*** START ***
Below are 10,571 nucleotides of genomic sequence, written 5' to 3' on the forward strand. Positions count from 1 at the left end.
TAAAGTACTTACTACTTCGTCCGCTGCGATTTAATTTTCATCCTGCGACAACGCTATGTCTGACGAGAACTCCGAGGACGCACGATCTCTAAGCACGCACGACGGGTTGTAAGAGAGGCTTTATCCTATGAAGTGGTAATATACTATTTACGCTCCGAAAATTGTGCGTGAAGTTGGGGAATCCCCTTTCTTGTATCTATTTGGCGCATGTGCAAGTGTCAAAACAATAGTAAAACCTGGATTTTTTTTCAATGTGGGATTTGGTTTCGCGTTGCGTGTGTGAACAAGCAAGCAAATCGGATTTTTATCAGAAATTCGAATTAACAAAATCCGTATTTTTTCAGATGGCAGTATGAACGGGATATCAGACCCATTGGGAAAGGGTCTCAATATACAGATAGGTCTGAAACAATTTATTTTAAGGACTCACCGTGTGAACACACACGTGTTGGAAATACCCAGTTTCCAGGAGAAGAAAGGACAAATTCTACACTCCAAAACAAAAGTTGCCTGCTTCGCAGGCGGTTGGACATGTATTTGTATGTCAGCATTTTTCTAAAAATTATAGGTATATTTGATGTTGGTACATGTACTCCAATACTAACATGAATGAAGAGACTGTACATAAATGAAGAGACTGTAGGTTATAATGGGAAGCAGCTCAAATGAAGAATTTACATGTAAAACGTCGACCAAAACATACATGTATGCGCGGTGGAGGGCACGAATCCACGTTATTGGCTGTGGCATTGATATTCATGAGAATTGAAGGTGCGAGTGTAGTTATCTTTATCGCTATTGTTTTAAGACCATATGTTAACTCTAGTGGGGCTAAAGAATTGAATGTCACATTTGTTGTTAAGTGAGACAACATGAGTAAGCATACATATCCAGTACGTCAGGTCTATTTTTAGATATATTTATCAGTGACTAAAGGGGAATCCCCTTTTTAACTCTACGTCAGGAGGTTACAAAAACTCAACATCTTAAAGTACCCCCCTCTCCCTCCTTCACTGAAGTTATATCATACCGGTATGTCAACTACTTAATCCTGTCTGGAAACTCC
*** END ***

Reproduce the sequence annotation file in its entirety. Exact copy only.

Below are 10,571 nucleotides of genomic sequence, written 5' to 3' on the forward strand. Positions count from 1 at the left end.
TAAAGTACTTACTACTTCGTCCGCTGCGATTTAATTTTCATCCTGCGACAACGCTATGTCTGACGAGAACTCCGAGGACGCACGATCTCTAAGCACGCACGACGGGTTGTAAGAGAGGCTTTATCCTATGAAGTGGTAATATACTATTTACGCTCCGAAAATTGTGCGTGAAGTTGGGGAATCCCCTTTCTTGTATCTATTTGGCGCATGTGCAAGTGTCAAAACAATAGTAAAACCTGGATTTTTTTTCAATGTGGGATTTGGTTTCGCGTTGCGTGTGTGAACAAGCAAGCAAATCGGATTTTTATCAGAAATTCGAATTAACAAAATCCGTATTTTTTCAGATGGCAGTATGAACGGGATATCAGACCCATTGGGAAAGGGTCTCAATATACAGATAGGTCTGAAACAATTTATTTTAAGGACTCACCGTGTGAACACACACGTGTTGGAAATACCCAGTTTCCAGGAGAAGAAAGGACAAATTCTACACTCCAAAACAAAAGTTGCCTGCTTCGCAGGCGGTTGGACATGTATTTGTATGTCAGCATTTTTCTAAAAATTATAGGTATATTTGATGTTGGTACATGTACTCCAATACTAACATGAATGAAGAGACTGTACATAAATGAAGAGACTGTAGGTTATAATGGGAAGCAGCTCAAATGAAGAATTTACATGTAAAACGTCGACCAAAACATACATGTATGCGCGGTGGAGGGCACGAATCCACGTTATTGGCTGTGGCATTGATATTCATGAGAATTGAAGGTGCGAGTGTAGTTATCTTTATCGCTATTGTTTTAAGACCATATGTTAACTCTAGTGGGGCTAAAGAATTGAATGTCACATTTGTTGTTAAGTGAGACAACATGAGTAAGCATACATATCCAGTACGTCAGGTCTATTTTTAGATATATTTATCAGTGACTAAAGGGGAATCCCCTTTTTAACTCTACGTCAGGAGGTTACAAAAACTCAACATCTTAAAGTACCCCCCTCTCCCTCCTTCACTGAAGTTATATCATACCGGTATGTCAACTACTTAATCCTGTCTGGAAACTCC